• LecturehallHallux Valgus Distal Osteotomies When and Where
  • Lecture Transcript
  • TAPE STARTS – [00:00]

    Male Speaker: Dr. Trepal is a Professor of Surgery at NYCPM and Vice-President of Academic Affairs. In addition, he’s a Clinical Professor at the Department of Surgery at New York Medical College and a Clinical Assistant Professor in the Department of Orthopedic Surgery at SUNY Downstate. Dr. Trepal serves as the Residency Director for SUNY Downstate Podiatric Residency Program and has authored multiple scientific articles, as well as many textbooks and is an excellent resource.

    He’s going to have two back-to-back talks for us and the first one will be Hallux Valgus Oseteomtomies -- When and Where, followed by Forefoot Epiphyseal Injuries, and then I will be trying to wrap this afternoon up early after Dr. Trepal.

    So please give a warm welcome to Dr. Trepal.

    Michael Trepal: Thank you. Thanks very much and I appreciate everyone being here on a sunny afternoon on Sunday in mid-August. So we’re going to try to be respectful of your time.

    And the first talk, Hallux Valgus Distal Osteotomies -- When and Where. So these are the learning objectives. We’re going to discuss the various types, general indications for them, and to describe some of the techniques. I have no related disclosures pertinent to this talk.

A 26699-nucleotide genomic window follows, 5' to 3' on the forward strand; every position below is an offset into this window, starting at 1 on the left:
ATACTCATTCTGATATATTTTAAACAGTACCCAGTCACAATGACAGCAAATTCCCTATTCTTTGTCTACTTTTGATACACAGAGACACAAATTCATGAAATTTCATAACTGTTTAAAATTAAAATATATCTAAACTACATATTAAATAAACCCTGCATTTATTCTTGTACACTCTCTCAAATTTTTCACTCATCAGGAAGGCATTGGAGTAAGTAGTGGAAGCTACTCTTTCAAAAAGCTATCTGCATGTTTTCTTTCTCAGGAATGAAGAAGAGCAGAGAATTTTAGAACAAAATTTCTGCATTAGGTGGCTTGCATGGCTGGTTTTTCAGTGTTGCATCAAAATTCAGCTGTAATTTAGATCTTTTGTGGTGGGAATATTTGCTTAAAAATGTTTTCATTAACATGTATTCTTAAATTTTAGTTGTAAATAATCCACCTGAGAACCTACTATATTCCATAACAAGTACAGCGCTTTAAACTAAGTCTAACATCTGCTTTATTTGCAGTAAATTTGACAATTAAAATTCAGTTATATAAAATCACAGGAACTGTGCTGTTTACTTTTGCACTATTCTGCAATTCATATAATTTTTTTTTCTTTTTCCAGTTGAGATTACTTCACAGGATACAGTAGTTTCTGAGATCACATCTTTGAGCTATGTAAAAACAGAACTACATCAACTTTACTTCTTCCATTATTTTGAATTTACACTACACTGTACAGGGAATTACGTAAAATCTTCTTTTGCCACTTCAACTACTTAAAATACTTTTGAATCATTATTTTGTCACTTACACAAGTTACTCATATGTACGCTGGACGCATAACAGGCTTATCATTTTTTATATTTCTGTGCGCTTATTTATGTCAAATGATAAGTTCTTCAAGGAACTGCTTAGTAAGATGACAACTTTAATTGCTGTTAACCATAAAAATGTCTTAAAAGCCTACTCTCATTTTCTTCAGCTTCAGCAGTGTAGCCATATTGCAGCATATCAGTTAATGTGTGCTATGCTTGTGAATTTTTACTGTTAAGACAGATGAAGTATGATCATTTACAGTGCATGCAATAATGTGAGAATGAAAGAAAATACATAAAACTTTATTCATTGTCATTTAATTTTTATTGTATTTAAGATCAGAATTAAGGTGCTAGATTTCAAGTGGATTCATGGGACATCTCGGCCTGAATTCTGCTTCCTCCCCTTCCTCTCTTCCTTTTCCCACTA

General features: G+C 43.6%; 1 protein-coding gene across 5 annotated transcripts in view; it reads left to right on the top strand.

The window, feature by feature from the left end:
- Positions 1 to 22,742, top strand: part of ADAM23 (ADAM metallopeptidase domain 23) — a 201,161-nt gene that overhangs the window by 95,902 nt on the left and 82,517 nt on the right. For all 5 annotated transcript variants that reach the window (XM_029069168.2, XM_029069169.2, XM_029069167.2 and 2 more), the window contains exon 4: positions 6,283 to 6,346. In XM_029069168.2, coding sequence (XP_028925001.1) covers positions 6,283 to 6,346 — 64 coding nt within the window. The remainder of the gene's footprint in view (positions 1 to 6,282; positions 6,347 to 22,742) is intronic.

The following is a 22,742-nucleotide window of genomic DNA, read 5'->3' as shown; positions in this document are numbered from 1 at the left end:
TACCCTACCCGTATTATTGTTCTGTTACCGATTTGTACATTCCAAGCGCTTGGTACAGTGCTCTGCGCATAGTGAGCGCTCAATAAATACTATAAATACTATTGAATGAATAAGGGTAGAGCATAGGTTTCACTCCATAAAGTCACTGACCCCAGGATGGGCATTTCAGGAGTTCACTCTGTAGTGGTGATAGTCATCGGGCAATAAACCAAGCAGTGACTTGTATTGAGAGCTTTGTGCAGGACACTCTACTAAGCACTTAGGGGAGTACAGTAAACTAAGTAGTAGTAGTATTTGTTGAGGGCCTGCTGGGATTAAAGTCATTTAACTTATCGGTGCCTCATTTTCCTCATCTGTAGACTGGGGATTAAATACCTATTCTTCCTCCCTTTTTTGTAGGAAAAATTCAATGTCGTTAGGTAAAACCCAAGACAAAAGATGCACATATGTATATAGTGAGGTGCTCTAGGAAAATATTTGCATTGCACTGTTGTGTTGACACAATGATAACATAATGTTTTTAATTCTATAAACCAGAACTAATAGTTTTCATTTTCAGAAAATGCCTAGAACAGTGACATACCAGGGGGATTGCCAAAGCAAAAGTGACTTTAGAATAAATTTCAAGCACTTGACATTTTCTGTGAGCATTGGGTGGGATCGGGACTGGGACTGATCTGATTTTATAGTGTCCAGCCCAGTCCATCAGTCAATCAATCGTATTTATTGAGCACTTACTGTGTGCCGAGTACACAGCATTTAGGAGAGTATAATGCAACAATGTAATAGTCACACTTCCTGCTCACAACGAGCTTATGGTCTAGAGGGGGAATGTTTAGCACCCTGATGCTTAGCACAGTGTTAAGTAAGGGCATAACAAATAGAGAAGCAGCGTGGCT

And so, here we go. The bunion. I can remember as a student back in around -- I would say the turn of the century, but it -- around 19 -- early 80s and well, the book at the time has just gotten out of print, some of you remember it. Kelikian’s textbook on bunion surgery of hallux valgus and associated disorders. And if you read that book -- I still have a copy of it, but I don’t know if you can get it anywhere anymore. You open it up and you see hundreds of different bunionectomies there. I mean, everything that you can imagine. There was over 200 different procedures for bunions. So I said, “Oh my god. How can, you know, how am I going to memorize all of this?”


    Then I remembered just going across the street to, which is at the time, was hospital for joint diseases. And I sat like -- somehow, I got friendly with the chief of surgery there and he looked at me and he said, “Kid,” he says, “remember one thing.” He says, “If someone has appendicitis, it’s this one operation.” Well, back then, there was no laparoscopic. He says, “If you have a -- there’s one operation for appendicitis. Everybody does it pretty much the same way.” He says, “Why? Because it works.” He says, “Whenever you see multiple procedures for the same condition, that’s a clear kickoff that no one procedure works all the time and many procedures will work most of the time.” And I’d never forget that and I still look back.

    So we got lots of different ways to approach a bunion. We can cut it at every which way with proximal, distal, we can fix it with screws, plates, staples, ex-fixes, you name it, we can do all of these things. And really, what it comes down to is there is indeed more than one way to skin a cat when doing this. There are clearly wrong ways, but you have a couple of choices.